An eye in the sky

An eye in the sky

No one wandered lonely as a cloud during Monday night’s launch of artist Srey Bandol’s black and white illustrations of clouds at the Arts Lounge at Hotel de la Paix

As usual, curator Don Protasio dipped deep into his creative grab bag to give the launch an innovative edge: Paper darts flitted through the air, a bubble making machine worked overtime – much to the delight of the kids present – and readings of cloud-oriented poetry gave the night a funky San Francisco Ferlinghetti literary salon feel.

The event itself overshadowed the art on display, which, disappointingly, wasn’t all that eye-grabbing. No lofty inspiration here among the “Clouds” drawings.

The mostly-pencil renderings in relentless black and white tended to be a tad tedious. Very much a case of same, same and not at all different.

Perhaps I’m jaded because only the week before, while flying into Siem Reap, I experienced the real thing: an awesome cloud show in the skies above the province, and mere pencilling certainly could never capture such breathtaking spiritual grandeur.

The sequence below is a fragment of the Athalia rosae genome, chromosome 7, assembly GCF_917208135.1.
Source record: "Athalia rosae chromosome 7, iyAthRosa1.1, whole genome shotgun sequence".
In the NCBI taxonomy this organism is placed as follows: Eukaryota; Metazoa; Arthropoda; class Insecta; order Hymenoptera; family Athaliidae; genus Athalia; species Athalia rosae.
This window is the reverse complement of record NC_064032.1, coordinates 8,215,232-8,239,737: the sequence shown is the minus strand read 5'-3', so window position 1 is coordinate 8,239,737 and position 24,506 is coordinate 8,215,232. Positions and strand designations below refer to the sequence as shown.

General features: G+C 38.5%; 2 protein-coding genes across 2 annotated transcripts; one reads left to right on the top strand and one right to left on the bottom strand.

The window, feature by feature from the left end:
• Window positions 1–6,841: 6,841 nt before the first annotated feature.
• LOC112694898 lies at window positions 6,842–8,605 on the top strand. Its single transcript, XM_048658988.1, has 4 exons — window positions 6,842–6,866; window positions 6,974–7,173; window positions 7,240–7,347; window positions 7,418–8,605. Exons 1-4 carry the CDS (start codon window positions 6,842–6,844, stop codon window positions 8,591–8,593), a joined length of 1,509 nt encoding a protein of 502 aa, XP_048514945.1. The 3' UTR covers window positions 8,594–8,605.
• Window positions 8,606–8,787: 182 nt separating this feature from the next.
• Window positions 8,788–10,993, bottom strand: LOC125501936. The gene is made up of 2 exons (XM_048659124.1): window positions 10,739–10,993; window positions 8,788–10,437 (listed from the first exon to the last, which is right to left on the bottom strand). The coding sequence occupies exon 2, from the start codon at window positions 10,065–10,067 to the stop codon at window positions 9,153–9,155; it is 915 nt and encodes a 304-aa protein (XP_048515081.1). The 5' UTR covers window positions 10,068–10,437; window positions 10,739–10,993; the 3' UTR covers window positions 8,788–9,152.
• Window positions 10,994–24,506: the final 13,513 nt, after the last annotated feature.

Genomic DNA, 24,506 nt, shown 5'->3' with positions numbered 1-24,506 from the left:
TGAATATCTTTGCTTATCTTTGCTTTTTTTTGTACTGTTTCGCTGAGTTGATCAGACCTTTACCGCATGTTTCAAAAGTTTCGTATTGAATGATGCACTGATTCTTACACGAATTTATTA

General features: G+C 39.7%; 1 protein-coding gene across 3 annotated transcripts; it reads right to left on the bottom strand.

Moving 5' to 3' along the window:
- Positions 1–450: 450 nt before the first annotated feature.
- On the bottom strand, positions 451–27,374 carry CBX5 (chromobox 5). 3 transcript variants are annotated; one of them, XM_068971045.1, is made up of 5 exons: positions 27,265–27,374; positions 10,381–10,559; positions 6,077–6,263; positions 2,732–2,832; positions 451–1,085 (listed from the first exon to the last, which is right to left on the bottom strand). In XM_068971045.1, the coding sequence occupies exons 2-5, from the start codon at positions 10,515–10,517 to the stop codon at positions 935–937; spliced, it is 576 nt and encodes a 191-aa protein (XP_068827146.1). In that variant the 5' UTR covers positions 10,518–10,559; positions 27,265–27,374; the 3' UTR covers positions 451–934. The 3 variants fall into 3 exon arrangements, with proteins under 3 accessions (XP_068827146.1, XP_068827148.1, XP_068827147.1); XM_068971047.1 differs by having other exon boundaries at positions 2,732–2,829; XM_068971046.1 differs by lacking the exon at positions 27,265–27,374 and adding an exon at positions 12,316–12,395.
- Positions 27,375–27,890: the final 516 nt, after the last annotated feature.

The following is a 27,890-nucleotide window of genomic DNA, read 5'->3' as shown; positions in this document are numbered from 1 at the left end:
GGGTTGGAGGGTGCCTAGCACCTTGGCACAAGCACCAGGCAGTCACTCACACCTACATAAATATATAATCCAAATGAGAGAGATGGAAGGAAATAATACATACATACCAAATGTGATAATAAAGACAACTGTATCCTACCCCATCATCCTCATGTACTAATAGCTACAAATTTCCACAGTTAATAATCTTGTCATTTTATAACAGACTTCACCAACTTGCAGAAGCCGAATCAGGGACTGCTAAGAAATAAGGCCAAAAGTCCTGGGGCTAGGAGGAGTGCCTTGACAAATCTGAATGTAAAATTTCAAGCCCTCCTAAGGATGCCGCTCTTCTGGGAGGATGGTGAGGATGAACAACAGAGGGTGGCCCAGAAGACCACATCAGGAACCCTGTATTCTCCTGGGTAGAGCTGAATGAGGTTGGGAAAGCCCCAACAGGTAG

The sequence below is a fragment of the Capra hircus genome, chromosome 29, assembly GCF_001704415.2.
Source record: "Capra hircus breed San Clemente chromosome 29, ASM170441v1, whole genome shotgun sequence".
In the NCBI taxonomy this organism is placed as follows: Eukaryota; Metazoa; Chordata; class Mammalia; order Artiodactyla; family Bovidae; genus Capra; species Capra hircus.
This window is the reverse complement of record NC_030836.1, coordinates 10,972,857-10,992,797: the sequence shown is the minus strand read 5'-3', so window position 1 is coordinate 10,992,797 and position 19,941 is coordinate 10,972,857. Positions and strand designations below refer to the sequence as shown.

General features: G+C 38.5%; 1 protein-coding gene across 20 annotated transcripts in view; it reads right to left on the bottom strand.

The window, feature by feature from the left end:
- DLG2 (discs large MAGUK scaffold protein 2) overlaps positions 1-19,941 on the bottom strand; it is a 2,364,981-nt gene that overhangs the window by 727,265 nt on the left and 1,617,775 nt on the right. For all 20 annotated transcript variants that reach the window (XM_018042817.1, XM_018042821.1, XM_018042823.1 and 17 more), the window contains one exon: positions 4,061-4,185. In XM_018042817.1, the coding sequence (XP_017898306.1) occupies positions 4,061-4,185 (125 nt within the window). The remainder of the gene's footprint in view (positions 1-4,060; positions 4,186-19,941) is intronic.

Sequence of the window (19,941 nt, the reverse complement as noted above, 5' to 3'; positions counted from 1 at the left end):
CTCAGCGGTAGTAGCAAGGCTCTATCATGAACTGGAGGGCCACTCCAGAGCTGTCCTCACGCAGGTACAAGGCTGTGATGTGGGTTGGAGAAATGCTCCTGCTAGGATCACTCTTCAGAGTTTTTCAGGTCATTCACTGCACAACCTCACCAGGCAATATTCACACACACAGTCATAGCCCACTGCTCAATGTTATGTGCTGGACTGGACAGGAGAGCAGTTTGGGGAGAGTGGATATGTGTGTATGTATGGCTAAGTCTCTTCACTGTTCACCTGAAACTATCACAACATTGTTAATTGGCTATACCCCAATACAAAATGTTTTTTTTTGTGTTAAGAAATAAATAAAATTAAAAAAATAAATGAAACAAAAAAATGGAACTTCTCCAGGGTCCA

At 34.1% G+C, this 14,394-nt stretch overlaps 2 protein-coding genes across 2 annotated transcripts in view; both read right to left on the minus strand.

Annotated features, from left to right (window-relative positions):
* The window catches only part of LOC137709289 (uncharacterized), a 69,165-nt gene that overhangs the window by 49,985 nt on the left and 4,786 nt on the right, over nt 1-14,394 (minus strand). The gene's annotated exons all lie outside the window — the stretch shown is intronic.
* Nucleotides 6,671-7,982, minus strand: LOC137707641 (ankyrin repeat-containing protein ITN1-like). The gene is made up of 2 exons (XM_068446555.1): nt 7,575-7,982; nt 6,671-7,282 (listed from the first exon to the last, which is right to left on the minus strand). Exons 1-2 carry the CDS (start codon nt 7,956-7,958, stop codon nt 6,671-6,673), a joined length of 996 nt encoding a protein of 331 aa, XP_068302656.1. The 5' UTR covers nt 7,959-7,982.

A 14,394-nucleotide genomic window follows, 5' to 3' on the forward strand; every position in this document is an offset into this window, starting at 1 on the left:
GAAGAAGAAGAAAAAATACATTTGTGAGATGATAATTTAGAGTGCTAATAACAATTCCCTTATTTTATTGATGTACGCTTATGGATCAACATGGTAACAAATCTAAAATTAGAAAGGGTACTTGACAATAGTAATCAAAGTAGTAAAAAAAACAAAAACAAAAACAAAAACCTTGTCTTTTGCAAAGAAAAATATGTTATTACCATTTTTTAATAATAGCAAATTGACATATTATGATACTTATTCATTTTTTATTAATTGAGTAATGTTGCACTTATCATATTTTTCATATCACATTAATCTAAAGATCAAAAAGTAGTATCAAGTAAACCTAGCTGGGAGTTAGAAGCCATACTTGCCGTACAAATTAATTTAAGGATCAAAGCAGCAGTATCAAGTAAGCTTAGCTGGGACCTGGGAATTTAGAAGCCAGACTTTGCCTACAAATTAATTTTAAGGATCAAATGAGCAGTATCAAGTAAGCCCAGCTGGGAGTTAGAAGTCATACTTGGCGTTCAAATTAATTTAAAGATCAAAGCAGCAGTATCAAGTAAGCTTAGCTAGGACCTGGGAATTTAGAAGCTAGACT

Meanwhile, a different launch on Saturday night was another exercise in mostly black and white. This was the opening of the new Anjali House Photo Exhibition at the Heritage Suites Hotel.

The modest but interesting exhibition, titled “Life & Disability”, presented the photography work of local teenager and apprentice electrician, Sokdam, aged 17. His work is the result of tutoring by the Malaysian photographer Abdul Rahman Roslan in November 2009 during the Anjali Photo Workshops, which are usually part of the Angkor Photo Festival.

This exhibition is a telling testament of the vital role the workshops and the almost-lost festival play in fostering the almost-lost art of local Khmer photography.

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